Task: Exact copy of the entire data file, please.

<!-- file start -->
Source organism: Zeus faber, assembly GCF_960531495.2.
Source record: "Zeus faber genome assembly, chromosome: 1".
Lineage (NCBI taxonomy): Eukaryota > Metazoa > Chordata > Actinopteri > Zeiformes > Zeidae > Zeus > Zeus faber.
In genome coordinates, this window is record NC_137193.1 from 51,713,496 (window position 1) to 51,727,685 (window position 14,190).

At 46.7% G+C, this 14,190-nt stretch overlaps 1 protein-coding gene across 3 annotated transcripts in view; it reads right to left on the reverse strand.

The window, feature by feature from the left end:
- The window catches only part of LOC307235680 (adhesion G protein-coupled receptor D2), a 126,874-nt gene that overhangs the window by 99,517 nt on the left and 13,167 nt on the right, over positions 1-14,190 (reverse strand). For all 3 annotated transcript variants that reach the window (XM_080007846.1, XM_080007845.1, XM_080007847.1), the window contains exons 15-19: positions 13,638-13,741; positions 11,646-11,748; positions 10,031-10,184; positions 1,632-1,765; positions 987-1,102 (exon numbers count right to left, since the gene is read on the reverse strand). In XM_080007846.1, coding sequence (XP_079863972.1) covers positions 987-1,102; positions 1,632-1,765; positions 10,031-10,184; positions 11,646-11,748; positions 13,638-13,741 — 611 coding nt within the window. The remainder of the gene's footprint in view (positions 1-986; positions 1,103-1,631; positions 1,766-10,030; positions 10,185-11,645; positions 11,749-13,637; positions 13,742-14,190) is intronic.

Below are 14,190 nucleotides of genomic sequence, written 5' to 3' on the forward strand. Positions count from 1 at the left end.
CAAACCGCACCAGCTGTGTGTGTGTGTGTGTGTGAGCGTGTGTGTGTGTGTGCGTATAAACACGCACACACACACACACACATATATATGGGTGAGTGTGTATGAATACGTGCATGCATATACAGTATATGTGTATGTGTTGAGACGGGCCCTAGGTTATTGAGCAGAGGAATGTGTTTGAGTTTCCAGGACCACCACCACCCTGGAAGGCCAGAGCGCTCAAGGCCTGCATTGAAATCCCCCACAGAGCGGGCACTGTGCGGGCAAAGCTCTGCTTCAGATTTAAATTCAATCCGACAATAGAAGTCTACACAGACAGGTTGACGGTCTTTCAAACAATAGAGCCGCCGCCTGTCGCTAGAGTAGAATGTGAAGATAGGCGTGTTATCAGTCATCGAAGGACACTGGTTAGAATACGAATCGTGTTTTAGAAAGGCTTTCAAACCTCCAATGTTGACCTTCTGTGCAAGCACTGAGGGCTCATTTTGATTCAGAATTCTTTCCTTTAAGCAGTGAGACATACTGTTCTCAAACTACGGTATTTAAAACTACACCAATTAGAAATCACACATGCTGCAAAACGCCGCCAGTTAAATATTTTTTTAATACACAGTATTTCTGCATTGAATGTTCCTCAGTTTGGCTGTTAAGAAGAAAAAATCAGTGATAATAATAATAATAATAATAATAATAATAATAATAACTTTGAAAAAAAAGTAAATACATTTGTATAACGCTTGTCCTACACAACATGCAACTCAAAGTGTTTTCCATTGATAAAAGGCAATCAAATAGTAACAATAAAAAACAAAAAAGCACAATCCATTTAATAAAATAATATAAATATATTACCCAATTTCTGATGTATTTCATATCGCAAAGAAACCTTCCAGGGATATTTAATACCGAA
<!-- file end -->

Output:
Source organism: Zeus faber, assembly GCF_960531495.2.
Source record: "Zeus faber genome assembly, chromosome: 1".
Lineage (NCBI taxonomy): Eukaryota > Metazoa > Chordata > Actinopteri > Zeiformes > Zeidae > Zeus > Zeus faber.
In genome coordinates, this window is record NC_137193.1 from 51,713,496 (window position 1) to 51,727,685 (window position 14,190).

At 46.7% G+C, this 14,190-nt stretch overlaps 1 protein-coding gene across 3 annotated transcripts in view; it reads right to left on the reverse strand.

The window, feature by feature from the left end:
- The window catches only part of LOC307235680 (adhesion G protein-coupled receptor D2), a 126,874-nt gene that overhangs the window by 99,517 nt on the left and 13,167 nt on the right, over positions 1-14,190 (reverse strand). For all 3 annotated transcript variants that reach the window (XM_080007846.1, XM_080007845.1, XM_080007847.1), the window contains exons 15-19: positions 13,638-13,741; positions 11,646-11,748; positions 10,031-10,184; positions 1,632-1,765; positions 987-1,102 (exon numbers count right to left, since the gene is read on the reverse strand). In XM_080007846.1, coding sequence (XP_079863972.1) covers positions 987-1,102; positions 1,632-1,765; positions 10,031-10,184; positions 11,646-11,748; positions 13,638-13,741 — 611 coding nt within the window. The remainder of the gene's footprint in view (positions 1-986; positions 1,103-1,631; positions 1,766-10,030; positions 10,185-11,645; positions 11,749-13,637; positions 13,742-14,190) is intronic.

Below are 14,190 nucleotides of genomic sequence, written 5' to 3' on the forward strand. Positions count from 1 at the left end.
CAAACCGCACCAGCTGTGTGTGTGTGTGTGTGTGAGCGTGTGTGTGTGTGTGCGTATAAACACGCACACACACACACACACATATATATGGGTGAGTGTGTATGAATACGTGCATGCATATACAGTATATGTGTATGTGTTGAGACGGGCCCTAGGTTATTGAGCAGAGGAATGTGTTTGAGTTTCCAGGACCACCACCACCCTGGAAGGCCAGAGCGCTCAAGGCCTGCATTGAAATCCCCCACAGAGCGGGCACTGTGCGGGCAAAGCTCTGCTTCAGATTTAAATTCAATCCGACAATAGAAGTCTACACAGACAGGTTGACGGTCTTTCAAACAATAGAGCCGCCGCCTGTCGCTAGAGTAGAATGTGAAGATAGGCGTGTTATCAGTCATCGAAGGACACTGGTTAGAATACGAATCGTGTTTTAGAAAGGCTTTCAAACCTCCAATGTTGACCTTCTGTGCAAGCACTGAGGGCTCATTTTGATTCAGAATTCTTTCCTTTAAGCAGTGAGACATACTGTTCTCAAACTACGGTATTTAAAACTACACCAATTAGAAATCACACATGCTGCAAAACGCCGCCAGTTAAATATTTTTTTAATACACAGTATTTCTGCATTGAATGTTCCTCAGTTTGGCTGTTAAGAAGAAAAAATCAGTGATAATAATAATAATAATAATAATAATAATAATAATAACTTTGAAAAAAAAGTAAATACATTTGTATAACGCTTGTCCTACACAACATGCAACTCAAAGTGTTTTCCATTGATAAAAGGCAATCAAATAGTAACAATAAAAAACAAAAAAGCACAATCCATTTAATAAAATAATATAAATATATTACCCAATTTCTGATGTATTTCATATCGCAAAGAAACCTTCCAGGGATATTTAATACCGAA